Lanimer Celebrations

Although the Lanimer Celebrations consist of nearly a week long series of events Lanimer Day itself falls on the Thursday between the 6th and 12th June each year. The only exceptions to this rule being when the powers that be call some sort of election that clashes with the traditional date. In such cases the events are organised for the following week.

In the past these celebrations have been referred to under several names – Landemuir day, landemuris, Landmarches, Ryding of the Merches, etc. All are versions or corruptions of Land Marches. When the Crown established Royal Burghs, as part of the contract, the burgesses of the town had to examine the march stones every year and report that all was well or ill according to what they found. The checking of Lanark’s March Stones is the source of today’s much expanded celebrations.


One of Lanark’s March Stones

Lanark is one of the oldest Royal Burghs in Scotland, its Charter being granted by King David I (1124-1153). Lanark may be unique in being the only Burgh that has checked its boundaries each year since it was established c.1140. In 1588 the Burgh records describe the Lanimers as being ‘ancient and yearly’. The checking of such bounds was taken seriously by the Crown. Rutherglen was in trouble about 1581 for not carrying out this required duty. A report on Lanark’s boundaries is still sent to the Crown.


Masons installing a new stone, 2000

Today there are 15 march stones situated at various points around the burgh lands a few of which are relatively new being replacements for those “lost” over the years. Most of the replacements were installed to mark the Millennium.

What started as a simple duty soon turned into an annual festival, “The Lanimers”. Originally all the events were packed into Lanimer Day but gradually during the late 19th and early 20th Century the celebrations began to expand to fill the whole week. What started as a “business practice” carried out by paid officials of the Town Council, had by the 17th century evolved into a more enjoyable affair with the burgesses vying with each other for the honour of carrying the Burgh Standard on Lanimer Day. The person appointed for the year became known at first as the Standard Bearer, then as the Cornet and is nowadays most often referred to as the Lord Cornet.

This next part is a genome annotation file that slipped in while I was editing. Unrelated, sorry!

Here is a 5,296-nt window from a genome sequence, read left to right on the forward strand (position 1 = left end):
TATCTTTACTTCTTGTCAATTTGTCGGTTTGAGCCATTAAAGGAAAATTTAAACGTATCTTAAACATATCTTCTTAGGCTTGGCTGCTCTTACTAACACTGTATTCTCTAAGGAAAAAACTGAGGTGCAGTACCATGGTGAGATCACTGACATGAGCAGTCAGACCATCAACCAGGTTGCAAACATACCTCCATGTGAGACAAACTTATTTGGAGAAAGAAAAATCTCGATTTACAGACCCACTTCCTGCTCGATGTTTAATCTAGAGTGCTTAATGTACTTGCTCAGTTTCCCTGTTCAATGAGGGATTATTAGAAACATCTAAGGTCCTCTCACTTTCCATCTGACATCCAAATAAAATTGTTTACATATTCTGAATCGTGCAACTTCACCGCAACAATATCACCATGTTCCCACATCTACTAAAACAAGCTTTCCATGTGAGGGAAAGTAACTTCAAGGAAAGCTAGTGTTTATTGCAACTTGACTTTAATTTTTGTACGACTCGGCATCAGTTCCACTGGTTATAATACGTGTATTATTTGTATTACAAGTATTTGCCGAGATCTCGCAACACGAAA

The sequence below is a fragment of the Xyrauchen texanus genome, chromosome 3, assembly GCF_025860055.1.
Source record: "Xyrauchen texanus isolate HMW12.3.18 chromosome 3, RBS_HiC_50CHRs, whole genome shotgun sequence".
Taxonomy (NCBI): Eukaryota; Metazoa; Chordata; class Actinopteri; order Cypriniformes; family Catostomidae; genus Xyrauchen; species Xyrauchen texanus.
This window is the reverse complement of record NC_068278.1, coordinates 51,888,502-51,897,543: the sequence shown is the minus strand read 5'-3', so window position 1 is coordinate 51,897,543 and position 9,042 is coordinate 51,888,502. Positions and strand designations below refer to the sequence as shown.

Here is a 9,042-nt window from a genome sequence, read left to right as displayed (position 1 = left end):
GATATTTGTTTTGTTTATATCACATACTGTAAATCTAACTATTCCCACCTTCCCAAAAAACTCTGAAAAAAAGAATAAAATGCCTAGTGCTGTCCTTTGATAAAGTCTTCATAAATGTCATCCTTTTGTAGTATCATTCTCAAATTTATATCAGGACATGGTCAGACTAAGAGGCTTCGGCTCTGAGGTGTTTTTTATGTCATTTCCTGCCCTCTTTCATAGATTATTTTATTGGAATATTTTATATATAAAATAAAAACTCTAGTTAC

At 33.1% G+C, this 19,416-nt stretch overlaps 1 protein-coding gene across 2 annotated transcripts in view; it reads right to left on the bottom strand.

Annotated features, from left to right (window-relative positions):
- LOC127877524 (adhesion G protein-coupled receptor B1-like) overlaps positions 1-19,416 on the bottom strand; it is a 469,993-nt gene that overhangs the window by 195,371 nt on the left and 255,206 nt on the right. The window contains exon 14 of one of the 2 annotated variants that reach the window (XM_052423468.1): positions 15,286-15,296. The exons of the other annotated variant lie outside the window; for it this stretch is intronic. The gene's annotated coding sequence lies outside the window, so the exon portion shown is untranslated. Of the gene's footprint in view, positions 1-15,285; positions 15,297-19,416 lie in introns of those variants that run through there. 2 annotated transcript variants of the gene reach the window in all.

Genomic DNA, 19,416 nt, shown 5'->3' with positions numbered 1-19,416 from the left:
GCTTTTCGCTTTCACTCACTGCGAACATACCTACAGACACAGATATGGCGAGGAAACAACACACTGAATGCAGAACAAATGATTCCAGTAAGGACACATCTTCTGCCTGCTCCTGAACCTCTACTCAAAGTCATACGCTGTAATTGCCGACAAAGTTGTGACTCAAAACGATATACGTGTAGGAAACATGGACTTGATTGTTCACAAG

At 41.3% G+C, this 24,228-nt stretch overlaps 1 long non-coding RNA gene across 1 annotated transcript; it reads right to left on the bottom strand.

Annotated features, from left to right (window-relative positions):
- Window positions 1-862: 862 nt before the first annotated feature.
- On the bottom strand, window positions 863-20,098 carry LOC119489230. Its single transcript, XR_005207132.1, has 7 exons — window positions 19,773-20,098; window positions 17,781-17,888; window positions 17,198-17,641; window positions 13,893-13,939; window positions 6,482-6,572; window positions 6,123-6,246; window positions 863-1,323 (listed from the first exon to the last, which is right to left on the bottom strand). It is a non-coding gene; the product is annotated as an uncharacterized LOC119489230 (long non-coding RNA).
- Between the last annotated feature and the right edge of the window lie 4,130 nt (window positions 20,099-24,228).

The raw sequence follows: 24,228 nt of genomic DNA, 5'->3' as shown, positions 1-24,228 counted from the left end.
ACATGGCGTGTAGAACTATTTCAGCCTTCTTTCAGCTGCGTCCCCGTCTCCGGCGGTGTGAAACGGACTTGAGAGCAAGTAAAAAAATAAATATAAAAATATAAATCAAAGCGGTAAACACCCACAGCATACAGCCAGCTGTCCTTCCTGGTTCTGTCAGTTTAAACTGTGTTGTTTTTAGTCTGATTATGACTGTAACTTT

Lord Cornet Angus Mitchell, 1900 with the Burgh Standard

The office of Lord Cornet is of ancient origin its holder having important duties to carry out in relation to the maintenance of the burgh boundaries. The first named Standard Bearer appears in print in 1670 – one John Aitkein. These days he is also charged with representing the town at similar festivals throughout the Borders and the West of Scotland.


The Lord Cornet 2005

Until 1834 the Town Council and Deacons of Crafts took it in turns to make the appointment. From 1834 – 1974 the Provost & Magistrates made the decision and since 1974 a Committee has chosen the Lord Cornet, that group comprising the Chairman of the Lanimer Committee, the Dean of the Guildry, the two local authority Councillors for Lanark, the Chairman of the Community Council and a representative from the Lord Cornets’ Club.

Whilst the duty of inspecting the land march stones would originally have been a simple matter, as years went by the process was elaborated upon and became more festive in nature with more people becoming involved. Processions, with decorated vehicles started in the 19th Century as part of the Lord Cornet’s Procession and over time gradually developed into the colourful affair that we have today.


Lanimer Day 1872

In 1892 the first of two major innovations took place. A recently re-organised Lanimer Committee decided to seek the involvement of more people in the celebrations. A sub-committee was formed to approach the Masters of the local schools with a view to involving children. They were also to approach the managers of the weaving mills at New Lanark and Kirkfieldbank to request the presence of workers. The extra effort and preparations resulted in about 700 children being turned out for the procession, the first time large numbers had participated.

The following year saw the introduction of a Lanimer Queen and her court complete with costumes and a crowning ceremony closely based on that of Queen Victoria’s. This innovation proved to be a huge success and over 1,000 children took part on Lanimer Day along with numerous apprentice tradesmen with banners and emblems of their trade.


Crowning the first Lanimer Queen June 1893

The first Lanimer Queen was Grace Adams a daughter of a local joiner. The Lanimer Queen is still elected annually by her peers, in rotation from six schools, Lanark Grammar School, Robert Owen Memorial Primary School, Lanark Primary School, St Mary’s Primary School, New Lanark Primary School and Kirkfieldbank Primary School.


Lanimer Queen 1907, Maria Minchella


Lanimer Queen 1998, Claire McMillan